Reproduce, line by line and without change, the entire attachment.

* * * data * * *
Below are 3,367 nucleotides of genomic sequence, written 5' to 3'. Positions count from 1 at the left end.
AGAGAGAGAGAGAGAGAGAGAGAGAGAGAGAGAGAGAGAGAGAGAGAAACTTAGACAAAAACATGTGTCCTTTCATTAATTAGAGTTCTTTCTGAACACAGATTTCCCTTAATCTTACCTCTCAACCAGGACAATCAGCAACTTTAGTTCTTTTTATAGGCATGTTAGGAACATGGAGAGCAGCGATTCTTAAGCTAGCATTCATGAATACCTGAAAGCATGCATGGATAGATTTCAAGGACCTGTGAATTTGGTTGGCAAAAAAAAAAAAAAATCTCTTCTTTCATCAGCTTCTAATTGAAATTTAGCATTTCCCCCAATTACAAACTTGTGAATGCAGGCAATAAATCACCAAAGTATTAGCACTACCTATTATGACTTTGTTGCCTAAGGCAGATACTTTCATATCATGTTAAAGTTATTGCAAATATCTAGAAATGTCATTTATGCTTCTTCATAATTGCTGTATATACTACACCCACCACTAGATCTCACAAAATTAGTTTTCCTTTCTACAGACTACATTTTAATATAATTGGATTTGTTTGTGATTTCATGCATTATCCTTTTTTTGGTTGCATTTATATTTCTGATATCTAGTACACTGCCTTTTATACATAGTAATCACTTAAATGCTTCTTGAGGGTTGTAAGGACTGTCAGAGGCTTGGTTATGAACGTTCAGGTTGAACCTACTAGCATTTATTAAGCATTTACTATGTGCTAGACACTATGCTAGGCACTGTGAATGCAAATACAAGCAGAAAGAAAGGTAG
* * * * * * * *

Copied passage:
Below are 3,367 nucleotides of genomic sequence, written 5' to 3'. Positions count from 1 at the left end.
AGAGAGAGAGAGAGAGAGAGAGAGAGAGAGAGAGAGAGAGAGAGAGAAACTTAGACAAAAACATGTGTCCTTTCATTAATTAGAGTTCTTTCTGAACACAGATTTCCCTTAATCTTACCTCTCAACCAGGACAATCAGCAACTTTAGTTCTTTTTATAGGCATGTTAGGAACATGGAGAGCAGCGATTCTTAAGCTAGCATTCATGAATACCTGAAAGCATGCATGGATAGATTTCAAGGACCTGTGAATTTGGTTGGCAAAAAAAAAAAAAAATCTCTTCTTTCATCAGCTTCTAATTGAAATTTAGCATTTCCCCCAATTACAAACTTGTGAATGCAGGCAATAAATCACCAAAGTATTAGCACTACCTATTATGACTTTGTTGCCTAAGGCAGATACTTTCATATCATGTTAAAGTTATTGCAAATATCTAGAAATGTCATTTATGCTTCTTCATAATTGCTGTATATACTACACCCACCACTAGATCTCACAAAATTAGTTTTCCTTTCTACAGACTACATTTTAATATAATTGGATTTGTTTGTGATTTCATGCATTATCCTTTTTTTGGTTGCATTTATATTTCTGATATCTAGTACACTGCCTTTTATACATAGTAATCACTTAAATGCTTCTTGAGGGTTGTAAGGACTGTCAGAGGCTTGGTTATGAACGTTCAGGTTGAACCTACTAGCATTTATTAAGCATTTACTATGTGCTAGACACTATGCTAGGCACTGTGAATGCAAATACAAGCAGAAAGAAAGGTAG